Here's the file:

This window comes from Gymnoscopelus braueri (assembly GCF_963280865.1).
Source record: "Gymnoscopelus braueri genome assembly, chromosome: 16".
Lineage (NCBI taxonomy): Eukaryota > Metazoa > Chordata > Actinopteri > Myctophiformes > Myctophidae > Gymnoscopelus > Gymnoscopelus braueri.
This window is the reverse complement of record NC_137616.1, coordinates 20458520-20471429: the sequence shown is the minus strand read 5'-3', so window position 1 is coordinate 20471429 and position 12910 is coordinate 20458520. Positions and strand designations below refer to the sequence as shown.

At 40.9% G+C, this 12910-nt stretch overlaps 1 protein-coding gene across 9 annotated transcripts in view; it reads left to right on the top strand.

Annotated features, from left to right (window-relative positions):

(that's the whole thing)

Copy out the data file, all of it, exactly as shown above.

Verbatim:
This window comes from Gymnoscopelus braueri (assembly GCF_963280865.1).
Source record: "Gymnoscopelus braueri genome assembly, chromosome: 16".
Lineage (NCBI taxonomy): Eukaryota > Metazoa > Chordata > Actinopteri > Myctophiformes > Myctophidae > Gymnoscopelus > Gymnoscopelus braueri.
This window is the reverse complement of record NC_137616.1, coordinates 20458520-20471429: the sequence shown is the minus strand read 5'-3', so window position 1 is coordinate 20471429 and position 12910 is coordinate 20458520. Positions and strand designations below refer to the sequence as shown.

At 40.9% G+C, this 12910-nt stretch overlaps 1 protein-coding gene across 9 annotated transcripts in view; it reads left to right on the top strand.

Annotated features, from left to right (window-relative positions):